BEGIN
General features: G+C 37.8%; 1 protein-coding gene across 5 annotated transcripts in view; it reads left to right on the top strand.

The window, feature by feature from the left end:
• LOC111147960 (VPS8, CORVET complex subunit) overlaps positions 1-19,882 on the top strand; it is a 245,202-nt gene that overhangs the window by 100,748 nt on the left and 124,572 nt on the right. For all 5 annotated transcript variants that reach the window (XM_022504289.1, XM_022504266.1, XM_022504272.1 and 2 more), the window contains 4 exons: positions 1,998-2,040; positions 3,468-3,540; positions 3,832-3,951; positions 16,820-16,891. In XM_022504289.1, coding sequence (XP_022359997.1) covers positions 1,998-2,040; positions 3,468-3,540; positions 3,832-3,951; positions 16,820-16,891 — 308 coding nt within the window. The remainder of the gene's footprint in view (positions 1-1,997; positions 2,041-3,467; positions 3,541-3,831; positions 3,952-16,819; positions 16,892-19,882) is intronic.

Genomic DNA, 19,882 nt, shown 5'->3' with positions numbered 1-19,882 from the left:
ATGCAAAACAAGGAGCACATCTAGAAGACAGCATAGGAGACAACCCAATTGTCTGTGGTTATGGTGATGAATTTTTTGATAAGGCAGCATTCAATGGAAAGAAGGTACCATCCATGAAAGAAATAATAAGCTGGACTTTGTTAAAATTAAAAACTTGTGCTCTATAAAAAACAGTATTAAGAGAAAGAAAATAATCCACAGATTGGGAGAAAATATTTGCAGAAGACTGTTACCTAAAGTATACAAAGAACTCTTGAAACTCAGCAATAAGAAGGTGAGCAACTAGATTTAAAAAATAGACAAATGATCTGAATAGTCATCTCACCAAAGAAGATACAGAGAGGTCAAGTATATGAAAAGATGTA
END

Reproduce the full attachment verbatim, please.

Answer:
General features: G+C 37.8%; 1 protein-coding gene across 5 annotated transcripts in view; it reads left to right on the top strand.

The window, feature by feature from the left end:
• LOC111147960 (VPS8, CORVET complex subunit) overlaps positions 1-19,882 on the top strand; it is a 245,202-nt gene that overhangs the window by 100,748 nt on the left and 124,572 nt on the right. For all 5 annotated transcript variants that reach the window (XM_022504289.1, XM_022504266.1, XM_022504272.1 and 2 more), the window contains 4 exons: positions 1,998-2,040; positions 3,468-3,540; positions 3,832-3,951; positions 16,820-16,891. In XM_022504289.1, coding sequence (XP_022359997.1) covers positions 1,998-2,040; positions 3,468-3,540; positions 3,832-3,951; positions 16,820-16,891 — 308 coding nt within the window. The remainder of the gene's footprint in view (positions 1-1,997; positions 2,041-3,467; positions 3,541-3,831; positions 3,952-16,819; positions 16,892-19,882) is intronic.

Genomic DNA, 19,882 nt, shown 5'->3' with positions numbered 1-19,882 from the left:
ATGCAAAACAAGGAGCACATCTAGAAGACAGCATAGGAGACAACCCAATTGTCTGTGGTTATGGTGATGAATTTTTTGATAAGGCAGCATTCAATGGAAAGAAGGTACCATCCATGAAAGAAATAATAAGCTGGACTTTGTTAAAATTAAAAACTTGTGCTCTATAAAAAACAGTATTAAGAGAAAGAAAATAATCCACAGATTGGGAGAAAATATTTGCAGAAGACTGTTACCTAAAGTATACAAAGAACTCTTGAAACTCAGCAATAAGAAGGTGAGCAACTAGATTTAAAAAATAGACAAATGATCTGAATAGTCATCTCACCAAAGAAGATACAGAGAGGTCAAGTATATGAAAAGATGTA